Thursday, March 31, 2011


KUNG FU PANDA SUSHI BALL - a kung fu celebrational recipe for kids!

Kung Fu Panda, my all time favorite kid's cartoon movie is coming out with a sequel in June, 2011. Kung Fu Panda 2, - I can't wait! I'm throwing a Kung Fu party in it's honor. I so wanted to call this party dish "Panda Balls", but for the sake of a "G" rating (sorry the movie can't boast the same), we'll call it Kung Fu Panda Sushi Balls.

When the blessing of children was bestowed upon us, my husband and I relinquished control of all TV programing to the likes of Dora & Barney. I'm now pleased to say that my little viewers have reached an age of maturity were we can find mutual entertainment in family classics like Kung Fu Panda. This show is packed full of culture, artful graphics, brilliant musical scores, side-splitting humor and unparalleled wisdom. I've lost count of the number of times I've been forced to re-tweet insightful quotes from this film. One of favorites was issued by Master Ooguay: "Yesterday is history, tomorrow is a mystery, but today is a gift. That is why it is called, the present." - savor it!

As a mom, nutrition is first and foremost, even when it comes to party fare. I'm always trying to introduce and incorporate new foods. I'm sure we are all aware of the health benefits of Nori, the eatable seaweed found in Sushi. If not, you can take a crash coarse with the Nutrition Diva. And when it comes to raising healthy kids, well as Po says, "It's gonna take a lot more than dew, and, uh, universe juice."

1 Cup Sushi Rice
8 oz. Chicken Tenders
2 Tbs. Unseasoned Rice Vinegar
2 Tbs. Granulated Sugar
1/2 Tbs. Sea Salt
Soy Sauce or Teriyaki for Dipping
Wasabi? - well, only if you're looking to invite the "Kaboom of Doom" into your mouth.

Our young chefs begin by adding 1 cup of Short Grain Sushi Rice into a small mixing bowl. They next add a generous amount of cool water. They swirl the rice in the water to rinse off the extra starch (this will prevent an unwanted "gummy" texture later). They drain the water off and repeat this process 3 to 4 times, or until the water becomes clear.

Our chefs strain the rice from the rinsing water and transfer it to a medium saucepan. They add 1 & 1/4 cup cool water to the rice. The supervising chef places the saucepan over high heat and brings it (uncovered) to a boil. Once it begins to boil the heat is reduced to the lowest setting and saucepan is covered. The rice is cooked for 20 minutes on low heat (do not lift the lid during cooking). It is then removed from the heat and allowed to stand (covered) for 10 minutes.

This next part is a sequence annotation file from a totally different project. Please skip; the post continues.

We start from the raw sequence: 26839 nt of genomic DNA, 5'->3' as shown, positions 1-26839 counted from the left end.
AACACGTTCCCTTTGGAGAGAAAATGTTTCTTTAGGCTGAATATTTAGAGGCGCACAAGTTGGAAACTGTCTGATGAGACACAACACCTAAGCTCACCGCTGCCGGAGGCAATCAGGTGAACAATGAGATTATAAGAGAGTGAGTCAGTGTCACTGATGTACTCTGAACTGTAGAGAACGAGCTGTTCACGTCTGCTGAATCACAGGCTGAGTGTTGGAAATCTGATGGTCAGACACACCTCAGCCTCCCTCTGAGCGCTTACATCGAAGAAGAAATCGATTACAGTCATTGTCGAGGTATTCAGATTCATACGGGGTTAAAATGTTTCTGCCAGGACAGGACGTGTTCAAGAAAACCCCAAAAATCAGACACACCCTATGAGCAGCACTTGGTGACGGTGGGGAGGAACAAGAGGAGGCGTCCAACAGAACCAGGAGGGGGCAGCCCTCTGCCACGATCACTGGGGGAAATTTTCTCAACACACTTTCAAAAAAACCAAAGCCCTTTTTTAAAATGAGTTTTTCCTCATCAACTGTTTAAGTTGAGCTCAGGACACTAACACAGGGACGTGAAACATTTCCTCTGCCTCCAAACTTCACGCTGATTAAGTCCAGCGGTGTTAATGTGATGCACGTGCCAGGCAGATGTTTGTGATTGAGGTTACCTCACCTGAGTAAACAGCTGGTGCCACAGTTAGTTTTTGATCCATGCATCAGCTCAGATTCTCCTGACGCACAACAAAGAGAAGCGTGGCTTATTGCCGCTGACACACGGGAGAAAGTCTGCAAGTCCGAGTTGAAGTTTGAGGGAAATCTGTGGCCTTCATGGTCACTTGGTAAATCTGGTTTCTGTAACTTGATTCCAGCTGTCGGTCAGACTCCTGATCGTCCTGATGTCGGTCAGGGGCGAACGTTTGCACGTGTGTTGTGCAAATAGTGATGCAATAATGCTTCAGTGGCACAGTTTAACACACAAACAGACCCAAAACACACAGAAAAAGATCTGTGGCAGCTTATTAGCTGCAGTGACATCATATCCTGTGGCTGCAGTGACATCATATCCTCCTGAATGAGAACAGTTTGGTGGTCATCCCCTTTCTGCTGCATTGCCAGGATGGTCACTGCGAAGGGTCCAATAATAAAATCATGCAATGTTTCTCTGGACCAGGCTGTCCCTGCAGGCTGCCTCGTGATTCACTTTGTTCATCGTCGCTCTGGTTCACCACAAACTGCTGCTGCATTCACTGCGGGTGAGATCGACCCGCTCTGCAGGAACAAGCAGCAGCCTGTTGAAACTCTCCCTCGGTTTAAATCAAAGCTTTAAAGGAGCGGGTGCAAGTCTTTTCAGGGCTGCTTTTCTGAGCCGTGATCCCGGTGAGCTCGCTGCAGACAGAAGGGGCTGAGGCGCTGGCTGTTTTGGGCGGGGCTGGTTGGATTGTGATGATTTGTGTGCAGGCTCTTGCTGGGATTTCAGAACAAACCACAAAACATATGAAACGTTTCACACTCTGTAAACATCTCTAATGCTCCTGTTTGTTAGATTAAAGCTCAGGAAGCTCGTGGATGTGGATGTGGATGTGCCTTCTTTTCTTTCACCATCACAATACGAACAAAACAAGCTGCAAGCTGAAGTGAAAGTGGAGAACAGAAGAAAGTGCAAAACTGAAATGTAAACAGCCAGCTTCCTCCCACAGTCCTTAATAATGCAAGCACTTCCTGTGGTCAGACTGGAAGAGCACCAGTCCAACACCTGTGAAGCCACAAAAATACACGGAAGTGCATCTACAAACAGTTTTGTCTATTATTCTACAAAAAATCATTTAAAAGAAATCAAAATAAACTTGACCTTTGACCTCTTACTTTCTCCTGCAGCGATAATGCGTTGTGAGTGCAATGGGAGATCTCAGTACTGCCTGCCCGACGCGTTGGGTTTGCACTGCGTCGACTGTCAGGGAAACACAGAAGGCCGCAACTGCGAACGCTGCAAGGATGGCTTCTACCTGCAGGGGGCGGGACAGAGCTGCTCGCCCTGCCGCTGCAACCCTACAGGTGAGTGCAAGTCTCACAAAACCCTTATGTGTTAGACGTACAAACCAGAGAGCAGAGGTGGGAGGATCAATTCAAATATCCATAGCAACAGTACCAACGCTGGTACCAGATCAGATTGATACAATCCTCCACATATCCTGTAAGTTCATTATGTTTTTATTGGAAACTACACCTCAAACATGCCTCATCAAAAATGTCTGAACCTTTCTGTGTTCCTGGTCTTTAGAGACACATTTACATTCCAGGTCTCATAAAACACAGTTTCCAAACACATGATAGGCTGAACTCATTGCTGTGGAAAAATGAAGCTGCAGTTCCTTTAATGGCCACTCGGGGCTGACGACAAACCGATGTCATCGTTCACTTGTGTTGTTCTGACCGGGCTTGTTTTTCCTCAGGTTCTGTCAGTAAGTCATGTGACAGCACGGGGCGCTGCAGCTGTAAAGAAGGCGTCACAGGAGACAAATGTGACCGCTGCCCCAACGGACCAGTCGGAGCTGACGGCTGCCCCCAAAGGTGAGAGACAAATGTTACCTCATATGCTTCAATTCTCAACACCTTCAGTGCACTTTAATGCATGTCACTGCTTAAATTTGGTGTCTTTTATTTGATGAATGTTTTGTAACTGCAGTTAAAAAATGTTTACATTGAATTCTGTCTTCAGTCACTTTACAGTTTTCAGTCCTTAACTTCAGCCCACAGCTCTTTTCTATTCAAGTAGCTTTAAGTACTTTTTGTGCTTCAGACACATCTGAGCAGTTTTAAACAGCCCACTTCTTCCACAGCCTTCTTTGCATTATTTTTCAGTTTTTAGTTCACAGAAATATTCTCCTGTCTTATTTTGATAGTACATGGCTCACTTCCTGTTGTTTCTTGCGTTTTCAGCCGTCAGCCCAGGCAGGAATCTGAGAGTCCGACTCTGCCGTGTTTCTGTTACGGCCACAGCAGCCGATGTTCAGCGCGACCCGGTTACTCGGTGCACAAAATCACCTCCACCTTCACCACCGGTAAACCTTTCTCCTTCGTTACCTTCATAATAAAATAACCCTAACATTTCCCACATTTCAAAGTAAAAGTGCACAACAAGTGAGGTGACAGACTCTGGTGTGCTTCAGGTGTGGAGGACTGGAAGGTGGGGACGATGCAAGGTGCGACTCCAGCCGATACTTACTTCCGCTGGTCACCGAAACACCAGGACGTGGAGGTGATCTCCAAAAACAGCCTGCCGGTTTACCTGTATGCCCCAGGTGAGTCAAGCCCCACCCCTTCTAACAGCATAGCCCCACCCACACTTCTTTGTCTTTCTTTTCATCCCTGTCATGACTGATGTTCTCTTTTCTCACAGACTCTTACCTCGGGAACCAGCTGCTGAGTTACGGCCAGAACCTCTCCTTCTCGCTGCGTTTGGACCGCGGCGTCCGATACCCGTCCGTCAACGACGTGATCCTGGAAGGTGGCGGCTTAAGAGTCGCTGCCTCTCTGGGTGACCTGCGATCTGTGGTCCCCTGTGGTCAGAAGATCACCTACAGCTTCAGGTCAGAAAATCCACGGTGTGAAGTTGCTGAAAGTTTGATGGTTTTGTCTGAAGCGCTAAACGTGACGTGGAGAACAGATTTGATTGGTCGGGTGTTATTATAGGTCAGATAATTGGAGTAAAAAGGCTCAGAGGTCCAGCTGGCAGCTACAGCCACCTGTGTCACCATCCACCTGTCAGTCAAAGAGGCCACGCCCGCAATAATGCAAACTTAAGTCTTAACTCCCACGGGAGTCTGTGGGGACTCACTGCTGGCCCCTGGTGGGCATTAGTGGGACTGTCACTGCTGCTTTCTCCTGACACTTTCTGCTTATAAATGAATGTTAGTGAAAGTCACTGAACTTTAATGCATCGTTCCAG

While the rice is cooking, our chefs add 2 tbs. unseasoned Rice Vinegar to a small saucepan. To this they add 2 tbs. Granulated Sugar and 1/2 tbs. Sea Salt. The supervising chef warm the saucepan over low heat until the sugar and salt is dissolved into the vinegar.

Meanwhile, the 8 oz. of Chicken Tenders are sliced in 1/2 thick strips by the supervising chef. They are seasoned with salt and pepper and cooked in a saute pan over medium heat until golden brown and cooked through (about 6 minutes per side).

Our young chefs are allowed to hone their (butter) knife skills as they cut the cooked chicken strips in to 1/2 inch cubes.

When the rice is done resting, it is transferred to a large glass baking dish. Our chefs pour the cooled vinegar mixture over the rice and "very gently" fold the rice to coat each grain. The rice is allowed to cool further to room temperature.

Our chefs spread a sheet of plastic wrap over a sushi mat. They mound 2 tbs. of the cooked sushi rice into the center. A piece of the cooked chicken is pressed slightly into the mound and covered with a bit more of the rice.

Our young chefs then gather the corners of the plastic wrap and twists to form a ball of rice with the chicken tucked neatly into the center.

Our chefs then unwrap the Sushi Ball and places it on a traditional sushi serving dish.

The sushi rice is extremely sticky at this stage. Our young chefs dip their fingers into a cup of cold water as needed to prevent the rice from sticking to their hands.

The supervising chef cuts a sheet of Nori into thin 1/4 inch strips.

Our young chef wraps each sushi ball with a nori strip.

These sushi balls are excellent dipped in a bit of soy sauce or teriyaki sauce.